Rapid Report: NCCHC Shines in New Mexico
The 25th National Conference on Correctional Health Care ended last month in Albuquerque, NM. The weather cooperated nicely and a string of beautiful days in very pleasant surroundings enhanced this premier correctional health care meeting, which lasted from November 10 through 14, 2001. Total attendance was close to the 2,000 mark.
Prior to the conference proper, there were a number of seminars including an in-depth look at the NCCHC Standards, a meeting of the Society of Correctional Physicians, and a well-attended HEPP symposium entitled "Bridging the Gap: Getting High Risk Patients into Treatment." The HEPP meeting covered current topics in infectious disease in corrections including the outbreak of hepatitis B in the Georgia Department of Corrections. Dr. Joseph Paris from the Georgia Department of Corrections related the episode, presenting Dr. Amy Kahn's, Centers for Disease Control, findings.
Dr. Paris stated that following the discovery of an acutely jaundiced male in a Georgia prison, the CDC interviewed and tested potential contacts at the same dormitory and was able to initially uncover an additional group of 5 more inmates acutely infected with hepatitis B but completely asymptomatic. Additional interviews and testing of the remainder of the prison population revealed the presence of another group of 5 acutely infected, asymptomatic hepatitis B patients. None of the 11 developed serious complications of hepatitis B. Risk factors for intramural transmission of hepatitis B in the prison settings were tattooing, homosexual sex, and body fluid exposures in general, activities that are clearly not condoned by the Georgia DOC.
This was the first completely documented example of intramural transmission of hepatitis B in prison settings. Furthermore, it seems that for every overt, symptomatic acute hepatitis B case, one would expect the presence of 10 more cases. However, testing and interviewing in a timely manner are necessary to discover these cases. Vaccination of the susceptible inmates did take place at the Georgia prison, but vaccination for the entire state prison population has not yet occurred; however, a budget for that purpose was requested by Dr. Paris and is being considered by the Appropriations Committee of the Georgia legislature.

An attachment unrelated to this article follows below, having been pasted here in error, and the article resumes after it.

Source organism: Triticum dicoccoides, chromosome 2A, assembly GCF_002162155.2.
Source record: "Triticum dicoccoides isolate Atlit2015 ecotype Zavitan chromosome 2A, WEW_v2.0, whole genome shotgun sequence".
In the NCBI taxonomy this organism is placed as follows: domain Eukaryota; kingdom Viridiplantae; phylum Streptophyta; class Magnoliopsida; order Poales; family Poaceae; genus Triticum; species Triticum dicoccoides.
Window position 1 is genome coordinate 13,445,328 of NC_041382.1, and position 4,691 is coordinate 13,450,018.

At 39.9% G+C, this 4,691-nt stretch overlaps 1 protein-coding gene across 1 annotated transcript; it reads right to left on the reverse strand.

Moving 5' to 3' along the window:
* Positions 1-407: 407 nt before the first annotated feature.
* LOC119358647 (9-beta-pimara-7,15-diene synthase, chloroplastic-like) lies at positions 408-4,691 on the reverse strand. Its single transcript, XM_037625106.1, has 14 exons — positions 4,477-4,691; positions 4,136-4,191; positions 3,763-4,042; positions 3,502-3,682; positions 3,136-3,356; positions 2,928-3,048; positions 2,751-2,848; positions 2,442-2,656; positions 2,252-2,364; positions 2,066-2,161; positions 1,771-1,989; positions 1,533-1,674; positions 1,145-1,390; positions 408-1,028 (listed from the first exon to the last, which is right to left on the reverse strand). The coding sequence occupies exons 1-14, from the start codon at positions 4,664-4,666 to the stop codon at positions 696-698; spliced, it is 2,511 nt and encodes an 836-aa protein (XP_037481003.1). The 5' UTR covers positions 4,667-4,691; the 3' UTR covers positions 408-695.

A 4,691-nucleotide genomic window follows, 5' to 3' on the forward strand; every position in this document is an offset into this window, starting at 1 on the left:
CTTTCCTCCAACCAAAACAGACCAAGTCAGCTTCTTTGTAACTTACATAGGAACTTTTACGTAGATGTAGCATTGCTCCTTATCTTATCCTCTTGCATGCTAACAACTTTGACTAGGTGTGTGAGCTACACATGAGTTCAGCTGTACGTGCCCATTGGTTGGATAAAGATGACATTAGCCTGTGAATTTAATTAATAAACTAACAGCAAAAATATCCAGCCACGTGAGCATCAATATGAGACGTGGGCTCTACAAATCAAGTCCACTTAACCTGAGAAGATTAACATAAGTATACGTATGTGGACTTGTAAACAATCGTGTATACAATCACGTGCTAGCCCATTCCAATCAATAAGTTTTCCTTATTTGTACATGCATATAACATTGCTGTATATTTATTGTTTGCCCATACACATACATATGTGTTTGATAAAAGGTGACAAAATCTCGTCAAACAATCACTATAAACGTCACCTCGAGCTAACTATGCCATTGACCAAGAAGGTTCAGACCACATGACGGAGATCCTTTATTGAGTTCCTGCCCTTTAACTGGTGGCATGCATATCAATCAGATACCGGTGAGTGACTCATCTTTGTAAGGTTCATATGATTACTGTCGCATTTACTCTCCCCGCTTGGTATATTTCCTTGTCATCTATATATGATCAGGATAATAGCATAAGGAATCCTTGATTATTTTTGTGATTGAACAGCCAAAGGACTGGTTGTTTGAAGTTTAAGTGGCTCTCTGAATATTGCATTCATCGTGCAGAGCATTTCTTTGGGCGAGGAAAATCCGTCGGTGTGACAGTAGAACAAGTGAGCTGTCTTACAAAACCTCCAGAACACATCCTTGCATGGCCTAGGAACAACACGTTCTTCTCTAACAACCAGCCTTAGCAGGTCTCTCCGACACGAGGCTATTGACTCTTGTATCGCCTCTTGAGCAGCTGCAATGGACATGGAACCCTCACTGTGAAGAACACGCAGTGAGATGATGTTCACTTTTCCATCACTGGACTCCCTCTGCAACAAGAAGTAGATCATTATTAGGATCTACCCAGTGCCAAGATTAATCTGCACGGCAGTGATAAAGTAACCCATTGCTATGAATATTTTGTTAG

A companion presentation on the national picture on inmate risk of hepatitis B was given by another of the CDC researchers involved in the outbreak, Dr. Robert Lyerla. Additional presentations at the HEPP symposium included a discussion of tuberculosis in corrections as presented by Dr. Anne De Groot, which highlighted the TB situation in prisons with "real life lessons" learned from TB outbreaks in New York, South Carolina, and California. Dr. De Groot also gave a talk on HIV-infected women, highlighting the differences in the way HIV affects women and men including the new information on differences in viral load between men and women when they progress to AIDS.
Dr. Joe Bick of the California Department of Corrections gave a presentation entitled "Getting Transgendered Patients Into Treatment" in which he explained the issues these patients face and described how their gender identification affects their HIV treatment.
Dr. Eric Avery, a psychiatrist from the University of Texas Medical Branch in Galveston, presented the various anti-depressant medications available along with their side effects. He also described how mental health and HIV treatment information must be available in pictorial form for incarcerated patients, as many of them do not read.
Dr. Michael Wong also gave a comprehensive presentation on the hepatitis C virus (HCV) in corrections at the HEPP symposium. Dr. Wong presented HCV as a single infection as well as the interaction of HCV and HIV in a coinfected individual.
During the Conference proper, there were Plenary Sessions and Concurrent Sessions including HCV-related sessions delivered by Newton Kendig, M.D., Arthur Brewer, M.D., Berel Arrow, M.D., Joseph Paris M.D., and Anne Spaulding M.D.; HIV-related sessions delivered by Bill Ruby, D.O., John Bartlett, M.D., and David Thomas, M.D.; a session describing Research in Corrections by Thomas Conklin, M.D.; sessions describing legal issues delivered by Roderic Gottula, M.D., William Rold, J.D.; a session on Oral Health presented by Thomas Shields, D.D.S. and John Battle, D.M.D.; a session on Diabetes Monitoring presented by Michael Puerini, M.D.; and a session on Correctional Physician Productivity presented by Joseph Paris, M.D.. Other concurrent sessions tackled important issues in Nursing, Pharmacy, Mental Health, Education, Juvenile Offenders, Female Prisoners, Medical School Involvement, among others. The Conference provided a veritable cornucopia of timely topics and attendees had to make agonizing choices between outstanding, simultaneous sessions.
The next NCCHC Meeting will be held in October 19-23, 2002, in Nashville, Tennessee.
Back to the HEPP News December 2001 contents page.
This article was provided by Brown Medical School. It is a part of the publication HEPP News.